Maintaining capital expenditure more important now
Given how, in October, the fiscal deficit was already at 89.6% of full year’s target, chances are there will be a further compression in expenditure levels over the next quarter. A compression has already been seen, as happened in the last fiscal. So, while total expenditure rose 8.2% in Q1, this slowed to 5.1% in Q2, and contracted 11.4% in October on a year-on-year basis. Within this, capital expenditure contracted 8.7% in Q1, rose 15.6% in Q2, and then contracted 36.1% in October. In FY14, due to a R77,000 crore shortfall in gross tax revenues—R48,000 crore in the case of net revenues—capital expenditure for the year was cut by R40,000 crore, or 17% of the year’s target. Chances are a similar correction will take place in FY15. Capital expenses till October were R1,09,354 crore, or 52% short of the full year’s target. So, unless the finance minister is to find a new source of funds, he will have no option but to cut capital spending—FE has, of course, been advocating the sale of all SUUTI shareholdings, so that can easily net the finance minister R47,000 crore and can be used to keep capital expenditure at budgeted amounts.
Cutting capital expenditure would be unfortunate since, with corporate balance sheets in complete disarray, India Inc’s investment levels are going to remain poor for some time to come. From 17.3% of GDP in FY08, India Inc’s investments were down to a mere 9.2% in FY13. This cannot rise till there is the kind of slack there is right now in capacity utilisation; more important, until both corporate and bank balance sheets are cleaned up sufficiently, corporate capex can’t pick up sufficiently. In this situation, it is vital that government investment levels be kept up, if not raised further, since the only major player that has the capacity to invest right now is the government. If the money is spent on roads and irrigation, for instance, the payback can be relatively quick, and the impact on employment generation will also be very high—of course, if the government is not able to get the land reforms Act changed, much of this will come to naught.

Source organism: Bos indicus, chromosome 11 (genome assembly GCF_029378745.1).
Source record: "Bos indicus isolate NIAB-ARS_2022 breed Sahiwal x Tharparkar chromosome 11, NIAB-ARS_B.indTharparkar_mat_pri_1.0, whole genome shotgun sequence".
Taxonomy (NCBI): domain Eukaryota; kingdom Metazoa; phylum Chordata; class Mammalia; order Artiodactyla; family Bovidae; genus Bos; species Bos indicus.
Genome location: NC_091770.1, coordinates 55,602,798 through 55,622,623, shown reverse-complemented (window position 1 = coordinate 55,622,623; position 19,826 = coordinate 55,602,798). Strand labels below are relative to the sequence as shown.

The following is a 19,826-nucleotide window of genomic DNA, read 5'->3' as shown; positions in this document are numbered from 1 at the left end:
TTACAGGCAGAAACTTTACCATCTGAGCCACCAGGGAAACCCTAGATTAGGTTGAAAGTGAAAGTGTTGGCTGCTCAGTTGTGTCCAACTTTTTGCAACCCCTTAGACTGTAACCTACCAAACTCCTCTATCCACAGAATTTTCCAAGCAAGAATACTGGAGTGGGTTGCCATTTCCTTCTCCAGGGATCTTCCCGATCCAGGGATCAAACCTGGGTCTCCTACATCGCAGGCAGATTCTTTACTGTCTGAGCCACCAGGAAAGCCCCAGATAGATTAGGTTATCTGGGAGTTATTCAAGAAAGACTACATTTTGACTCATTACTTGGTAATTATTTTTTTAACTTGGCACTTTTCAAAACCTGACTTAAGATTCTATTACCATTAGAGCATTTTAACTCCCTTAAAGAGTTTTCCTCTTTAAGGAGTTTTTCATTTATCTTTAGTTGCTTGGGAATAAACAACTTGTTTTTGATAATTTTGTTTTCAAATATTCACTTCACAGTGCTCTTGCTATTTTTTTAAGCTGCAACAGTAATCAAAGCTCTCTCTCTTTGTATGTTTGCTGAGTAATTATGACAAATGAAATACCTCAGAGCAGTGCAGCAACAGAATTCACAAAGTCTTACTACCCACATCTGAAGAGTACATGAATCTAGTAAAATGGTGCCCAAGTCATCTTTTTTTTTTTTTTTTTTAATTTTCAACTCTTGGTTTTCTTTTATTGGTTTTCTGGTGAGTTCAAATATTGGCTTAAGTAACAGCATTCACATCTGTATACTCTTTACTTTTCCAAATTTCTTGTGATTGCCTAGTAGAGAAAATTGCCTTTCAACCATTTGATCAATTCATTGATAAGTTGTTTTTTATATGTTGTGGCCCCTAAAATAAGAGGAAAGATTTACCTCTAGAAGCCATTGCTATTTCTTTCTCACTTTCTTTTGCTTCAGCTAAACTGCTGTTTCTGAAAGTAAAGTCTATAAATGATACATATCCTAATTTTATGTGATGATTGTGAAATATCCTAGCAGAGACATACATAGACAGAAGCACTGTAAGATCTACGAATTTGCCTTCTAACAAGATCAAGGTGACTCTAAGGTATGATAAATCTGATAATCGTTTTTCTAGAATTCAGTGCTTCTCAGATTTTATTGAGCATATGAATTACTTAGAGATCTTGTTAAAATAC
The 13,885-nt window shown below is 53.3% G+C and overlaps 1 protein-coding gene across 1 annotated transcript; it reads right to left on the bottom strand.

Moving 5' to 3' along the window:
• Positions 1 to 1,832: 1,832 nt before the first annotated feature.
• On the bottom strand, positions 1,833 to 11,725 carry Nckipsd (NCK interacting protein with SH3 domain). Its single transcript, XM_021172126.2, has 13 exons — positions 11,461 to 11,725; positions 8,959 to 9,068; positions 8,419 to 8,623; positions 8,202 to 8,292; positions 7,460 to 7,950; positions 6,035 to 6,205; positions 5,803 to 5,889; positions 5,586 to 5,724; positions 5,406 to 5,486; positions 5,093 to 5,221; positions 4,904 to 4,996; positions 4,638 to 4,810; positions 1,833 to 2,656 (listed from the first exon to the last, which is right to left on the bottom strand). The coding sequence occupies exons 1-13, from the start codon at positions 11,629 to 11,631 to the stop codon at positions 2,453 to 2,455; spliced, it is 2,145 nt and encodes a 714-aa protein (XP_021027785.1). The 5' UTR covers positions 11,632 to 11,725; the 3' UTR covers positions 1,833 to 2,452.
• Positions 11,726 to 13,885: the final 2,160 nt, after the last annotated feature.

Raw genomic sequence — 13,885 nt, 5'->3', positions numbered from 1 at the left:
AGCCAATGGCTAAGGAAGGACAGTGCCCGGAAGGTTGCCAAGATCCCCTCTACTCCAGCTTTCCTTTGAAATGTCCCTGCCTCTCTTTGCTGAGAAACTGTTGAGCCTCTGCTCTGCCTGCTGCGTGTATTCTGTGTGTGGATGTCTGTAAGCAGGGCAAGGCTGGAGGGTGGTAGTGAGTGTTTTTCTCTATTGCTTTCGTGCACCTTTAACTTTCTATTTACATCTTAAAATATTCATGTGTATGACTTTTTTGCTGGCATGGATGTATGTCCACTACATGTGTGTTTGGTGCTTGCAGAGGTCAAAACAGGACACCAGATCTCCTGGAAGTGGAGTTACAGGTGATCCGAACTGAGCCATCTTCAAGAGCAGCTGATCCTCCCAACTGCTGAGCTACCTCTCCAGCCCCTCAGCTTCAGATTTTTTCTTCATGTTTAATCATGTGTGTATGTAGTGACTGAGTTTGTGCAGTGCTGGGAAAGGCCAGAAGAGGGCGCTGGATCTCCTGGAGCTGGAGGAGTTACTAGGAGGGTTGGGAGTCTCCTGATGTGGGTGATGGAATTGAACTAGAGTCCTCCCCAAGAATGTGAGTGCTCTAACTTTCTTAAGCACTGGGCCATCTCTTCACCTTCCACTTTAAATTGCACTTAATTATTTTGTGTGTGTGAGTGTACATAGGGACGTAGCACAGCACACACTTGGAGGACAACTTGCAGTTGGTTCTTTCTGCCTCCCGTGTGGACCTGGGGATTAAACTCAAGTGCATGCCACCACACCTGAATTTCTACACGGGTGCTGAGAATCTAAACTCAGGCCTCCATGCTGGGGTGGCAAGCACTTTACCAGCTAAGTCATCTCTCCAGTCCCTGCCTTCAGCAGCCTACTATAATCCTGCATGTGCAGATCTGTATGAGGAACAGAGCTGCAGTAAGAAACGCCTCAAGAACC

What this really boils down to, then, is the issue of the fiscal deficit. It is important for the government to keep in mind that, apart from the pure deficit number itself which can be relaxed in the short-term, it is the quality of the deficit that matters—if the money is going to be spent on investments, investors are going to be far more tolerant of it as compared to a situation in which the money was spent on more wasteful subsidies. The government will also do well to deconstruct the deficit for investors—the deficit rising due to tax collections faring badly is quite different from an out-of-control deficit due to runaway expenses. Also, in a situation where the private sector is not really borrowing much, the issue of ‘crowding out’ of private sector fund raising—just look at the fall in bond rates—does not really arise.